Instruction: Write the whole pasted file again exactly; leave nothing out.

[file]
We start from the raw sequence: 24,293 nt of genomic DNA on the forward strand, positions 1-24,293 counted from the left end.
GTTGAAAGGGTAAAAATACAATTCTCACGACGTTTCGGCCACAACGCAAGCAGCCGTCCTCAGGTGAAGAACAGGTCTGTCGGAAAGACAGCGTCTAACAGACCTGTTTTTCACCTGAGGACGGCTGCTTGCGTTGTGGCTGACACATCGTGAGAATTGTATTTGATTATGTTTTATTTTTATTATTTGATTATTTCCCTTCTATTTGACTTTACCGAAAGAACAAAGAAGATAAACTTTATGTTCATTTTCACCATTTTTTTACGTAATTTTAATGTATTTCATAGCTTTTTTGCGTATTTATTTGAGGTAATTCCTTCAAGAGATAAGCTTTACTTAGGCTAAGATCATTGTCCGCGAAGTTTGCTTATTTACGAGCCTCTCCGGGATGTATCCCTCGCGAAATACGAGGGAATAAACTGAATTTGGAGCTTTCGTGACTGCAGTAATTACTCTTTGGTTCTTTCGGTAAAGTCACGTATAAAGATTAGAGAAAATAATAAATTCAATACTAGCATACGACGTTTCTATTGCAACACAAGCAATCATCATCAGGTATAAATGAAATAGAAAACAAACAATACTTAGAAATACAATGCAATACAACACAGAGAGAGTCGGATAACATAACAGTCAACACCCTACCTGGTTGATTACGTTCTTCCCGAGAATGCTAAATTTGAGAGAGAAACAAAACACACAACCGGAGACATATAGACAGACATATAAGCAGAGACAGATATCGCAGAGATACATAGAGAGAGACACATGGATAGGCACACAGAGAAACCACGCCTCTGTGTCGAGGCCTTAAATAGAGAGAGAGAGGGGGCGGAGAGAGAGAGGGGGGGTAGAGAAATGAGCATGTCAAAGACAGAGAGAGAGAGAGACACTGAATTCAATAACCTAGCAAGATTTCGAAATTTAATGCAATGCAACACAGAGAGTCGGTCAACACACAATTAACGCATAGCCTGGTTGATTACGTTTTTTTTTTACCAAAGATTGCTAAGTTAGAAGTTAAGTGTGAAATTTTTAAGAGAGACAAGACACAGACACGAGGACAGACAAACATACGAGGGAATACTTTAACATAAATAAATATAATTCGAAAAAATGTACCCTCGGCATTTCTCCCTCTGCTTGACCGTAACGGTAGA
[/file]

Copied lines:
We start from the raw sequence: 24,293 nt of genomic DNA on the forward strand, positions 1-24,293 counted from the left end.
GTTGAAAGGGTAAAAATACAATTCTCACGACGTTTCGGCCACAACGCAAGCAGCCGTCCTCAGGTGAAGAACAGGTCTGTCGGAAAGACAGCGTCTAACAGACCTGTTTTTCACCTGAGGACGGCTGCTTGCGTTGTGGCTGACACATCGTGAGAATTGTATTTGATTATGTTTTATTTTTATTATTTGATTATTTCCCTTCTATTTGACTTTACCGAAAGAACAAAGAAGATAAACTTTATGTTCATTTTCACCATTTTTTTACGTAATTTTAATGTATTTCATAGCTTTTTTGCGTATTTATTTGAGGTAATTCCTTCAAGAGATAAGCTTTACTTAGGCTAAGATCATTGTCCGCGAAGTTTGCTTATTTACGAGCCTCTCCGGGATGTATCCCTCGCGAAATACGAGGGAATAAACTGAATTTGGAGCTTTCGTGACTGCAGTAATTACTCTTTGGTTCTTTCGGTAAAGTCACGTATAAAGATTAGAGAAAATAATAAATTCAATACTAGCATACGACGTTTCTATTGCAACACAAGCAATCATCATCAGGTATAAATGAAATAGAAAACAAACAATACTTAGAAATACAATGCAATACAACACAGAGAGAGTCGGATAACATAACAGTCAACACCCTACCTGGTTGATTACGTTCTTCCCGAGAATGCTAAATTTGAGAGAGAAACAAAACACACAACCGGAGACATATAGACAGACATATAAGCAGAGACAGATATCGCAGAGATACATAGAGAGAGACACATGGATAGGCACACAGAGAAACCACGCCTCTGTGTCGAGGCCTTAAATAGAGAGAGAGAGGGGGCGGAGAGAGAGAGGGGGGGTAGAGAAATGAGCATGTCAAAGACAGAGAGAGAGAGAGACACTGAATTCAATAACCTAGCAAGATTTCGAAATTTAATGCAATGCAACACAGAGAGTCGGTCAACACACAATTAACGCATAGCCTGGTTGATTACGTTTTTTTTTTACCAAAGATTGCTAAGTTAGAAGTTAAGTGTGAAATTTTTAAGAGAGACAAGACACAGACACGAGGACAGACAAACATACGAGGGAATACTTTAACATAAATAAATATAATTCGAAAAAATGTACCCTCGGCATTTCTCCCTCTGCTTGACCGTAACGGTAGA